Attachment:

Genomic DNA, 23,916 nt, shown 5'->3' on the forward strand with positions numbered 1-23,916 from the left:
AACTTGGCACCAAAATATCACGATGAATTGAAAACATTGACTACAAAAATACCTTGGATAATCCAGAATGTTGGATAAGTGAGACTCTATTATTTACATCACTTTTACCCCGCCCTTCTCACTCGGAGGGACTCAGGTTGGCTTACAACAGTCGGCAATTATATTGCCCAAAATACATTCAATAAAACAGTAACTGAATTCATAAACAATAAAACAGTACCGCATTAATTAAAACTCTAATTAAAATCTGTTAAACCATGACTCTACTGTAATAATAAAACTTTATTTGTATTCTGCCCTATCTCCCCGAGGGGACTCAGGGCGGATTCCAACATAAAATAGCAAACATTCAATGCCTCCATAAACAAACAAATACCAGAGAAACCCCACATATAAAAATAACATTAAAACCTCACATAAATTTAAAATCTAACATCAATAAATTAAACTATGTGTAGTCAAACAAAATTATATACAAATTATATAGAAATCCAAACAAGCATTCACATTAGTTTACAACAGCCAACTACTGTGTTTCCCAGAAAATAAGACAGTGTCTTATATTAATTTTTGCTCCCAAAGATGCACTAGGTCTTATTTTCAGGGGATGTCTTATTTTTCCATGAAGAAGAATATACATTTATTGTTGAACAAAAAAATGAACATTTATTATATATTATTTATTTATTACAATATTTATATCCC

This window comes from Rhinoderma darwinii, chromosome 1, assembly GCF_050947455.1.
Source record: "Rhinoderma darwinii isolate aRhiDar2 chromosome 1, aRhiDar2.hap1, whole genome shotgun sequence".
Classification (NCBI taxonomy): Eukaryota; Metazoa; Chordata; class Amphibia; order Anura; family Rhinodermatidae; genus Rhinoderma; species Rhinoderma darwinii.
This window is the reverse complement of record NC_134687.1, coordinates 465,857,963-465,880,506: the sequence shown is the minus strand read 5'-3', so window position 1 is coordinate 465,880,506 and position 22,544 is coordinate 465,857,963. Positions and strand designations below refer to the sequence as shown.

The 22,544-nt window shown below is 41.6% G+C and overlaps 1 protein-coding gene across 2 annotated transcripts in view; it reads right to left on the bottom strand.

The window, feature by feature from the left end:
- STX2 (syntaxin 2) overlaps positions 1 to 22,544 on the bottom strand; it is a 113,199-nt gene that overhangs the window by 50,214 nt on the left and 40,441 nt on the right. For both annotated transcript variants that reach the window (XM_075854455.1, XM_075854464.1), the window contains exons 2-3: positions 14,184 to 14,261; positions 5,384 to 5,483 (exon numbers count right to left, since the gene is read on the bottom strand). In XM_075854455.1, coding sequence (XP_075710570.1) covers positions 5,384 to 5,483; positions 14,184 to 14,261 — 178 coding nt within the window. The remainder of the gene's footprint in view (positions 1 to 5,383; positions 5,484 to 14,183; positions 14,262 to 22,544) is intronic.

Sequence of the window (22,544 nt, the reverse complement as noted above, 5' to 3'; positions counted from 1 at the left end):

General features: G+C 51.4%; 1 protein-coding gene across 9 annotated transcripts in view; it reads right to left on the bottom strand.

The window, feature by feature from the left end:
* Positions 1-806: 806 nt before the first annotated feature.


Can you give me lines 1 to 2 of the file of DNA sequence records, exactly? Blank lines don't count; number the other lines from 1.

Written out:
Genomic DNA, 23,916 nt, shown 5'->3' on the forward strand with positions numbered 1-23,916 from the left:
AACTTGGCACCAAAATATCACGATGAATTGAAAACATTGACTACAAAAATACCTTGGATAATCCAGAATGTTGGATAAGTGAGACTCTATTATTTACATCACTTTTACCCCGCCCTTCTCACTCGGAGGGACTCAGGTTGGCTTACAACAGTCGGCAATTATATTGCCCAAAATACATTCAATAAAACAGTAACTGAATTCATAAACAATAAAACAGTACCGCATTAATTAAAACTCTAATTAAAATCTGTTAAACCATGACTCTACTGTAATAATAAAACTTTATTTGTATTCTGCCCTATCTCCCCGAGGGGACTCAGGGCGGATTCCAACATAAAATAGCAAACATTCAATGCCTCCATAAACAAACAAATACCAGAGAAACCCCACATATAAAAATAACATTAAAACCTCACATAAATTTAAAATCTAACATCAATAAATTAAACTATGTGTAGTCAAACAAAATTATATACAAATTATATAGAAATCCAAACAAGCATTCACATTAGTTTACAACAGCCAACTACTGTGTTTCCCAGAAAATAAGACAGTGTCTTATATTAATTTTTGCTCCCAAAGATGCACTAGGTCTTATTTTCAGGGGATGTCTTATTTTTCCATGAAGAAGAATATACATTTATTGTTGAACAAAAAAATGAACATTTATTATATATTATTTATTTATTACAATATTTATATCCC